Here are a couple of neat new anthologies…

26 10 2012

…just hitting the market.

First is John Skipp’s edited collection Psychos, which is part of the Black Dog big-thick-books like “Demons”, “Ghosts”, “Zombies”, etc. The whole series has much to offer, but this particular book has some old faves, rare names, and may indicate a slow turning of political tide happening in genre.

“Psychos” is obviously about sociopathic murderers, whether they be individuals or societies, deluded religionists or extreme nihilists. Skipp does his readers a favor by presenting a range of styles and motives with little redundancy.

Old faves include “Hop-Frog”, “The Most Dangerous Game”, and “The Small Assassin”. Old hands offer previously published works from Lansdale, Ketchum, Bloch, Schow, and Little. Trendier offerings are Jim Shepard’s tale of Gille de Rais, an excerpt of Harris’ “Red Dragon”,  and a Neil Gaiman tale.

Meanwhile, there are a lot of wonderful surprises. Robert Devereaux contributed an off-beat story of a spree-killer schoolboy who discovers the secret of God.  Cody Goodfellow provides a lifecoach whose self-actualization is boundless, and does so in a near-invisible second-person POV. Mehitobel Wilson takes the conceit in a well-drawn direction by making her society politely murderous.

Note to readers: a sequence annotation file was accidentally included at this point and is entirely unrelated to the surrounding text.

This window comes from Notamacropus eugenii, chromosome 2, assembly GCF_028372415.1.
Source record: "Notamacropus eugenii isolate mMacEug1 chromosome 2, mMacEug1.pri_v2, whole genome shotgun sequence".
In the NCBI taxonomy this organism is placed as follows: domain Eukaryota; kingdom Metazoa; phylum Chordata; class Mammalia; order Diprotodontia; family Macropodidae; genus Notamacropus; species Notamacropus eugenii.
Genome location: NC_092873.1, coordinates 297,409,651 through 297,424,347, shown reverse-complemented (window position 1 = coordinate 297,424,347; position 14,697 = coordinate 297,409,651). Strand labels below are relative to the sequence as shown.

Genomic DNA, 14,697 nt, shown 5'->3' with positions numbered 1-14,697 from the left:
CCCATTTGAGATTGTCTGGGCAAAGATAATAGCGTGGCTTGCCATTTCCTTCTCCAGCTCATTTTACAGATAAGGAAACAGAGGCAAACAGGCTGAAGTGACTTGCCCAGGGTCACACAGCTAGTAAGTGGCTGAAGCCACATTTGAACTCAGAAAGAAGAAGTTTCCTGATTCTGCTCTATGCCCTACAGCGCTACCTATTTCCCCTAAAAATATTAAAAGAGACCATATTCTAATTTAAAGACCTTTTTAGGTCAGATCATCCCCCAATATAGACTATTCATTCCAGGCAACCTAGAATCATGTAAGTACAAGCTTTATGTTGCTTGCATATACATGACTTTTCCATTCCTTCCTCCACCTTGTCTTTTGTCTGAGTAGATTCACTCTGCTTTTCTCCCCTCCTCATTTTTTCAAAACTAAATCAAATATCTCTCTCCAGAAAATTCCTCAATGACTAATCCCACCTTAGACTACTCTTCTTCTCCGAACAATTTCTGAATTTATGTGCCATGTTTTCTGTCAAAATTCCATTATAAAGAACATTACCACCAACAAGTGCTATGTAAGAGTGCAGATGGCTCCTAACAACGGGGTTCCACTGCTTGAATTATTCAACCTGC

What is doubly-refreshing is that social commentary seems to be returning to the horror short story. I am not as well-read as I would like, but it seems that Nick Mamatas’ story of a woman recruited into a US Department of secret abominations is one of the few scathing critiques to appear in the last few years.

This collection is worth its price.

One that I found less so was “A Book of Horrors” edited by Stephen Jones. His intention is to bring “horror” back to being horrific, according to his preface. In that, he succeeds in bringing back old names to deliver familiar thrills.

Peter Crowther delivers a mixed bag with an over-the-top mass murderer who turns out to be part of a species hiding in plain sight. Stephen King brings sympathetic characters together into suspenseful conflict with a too-predictable fiend. Ramsey Campbell gives his usual loathing of all things born after 1980. Lisa Tuttle has another ghost story about a dysfunctional relationship.  Even Angela Slatter’s award-winning contribution, though well-written, left me flat.



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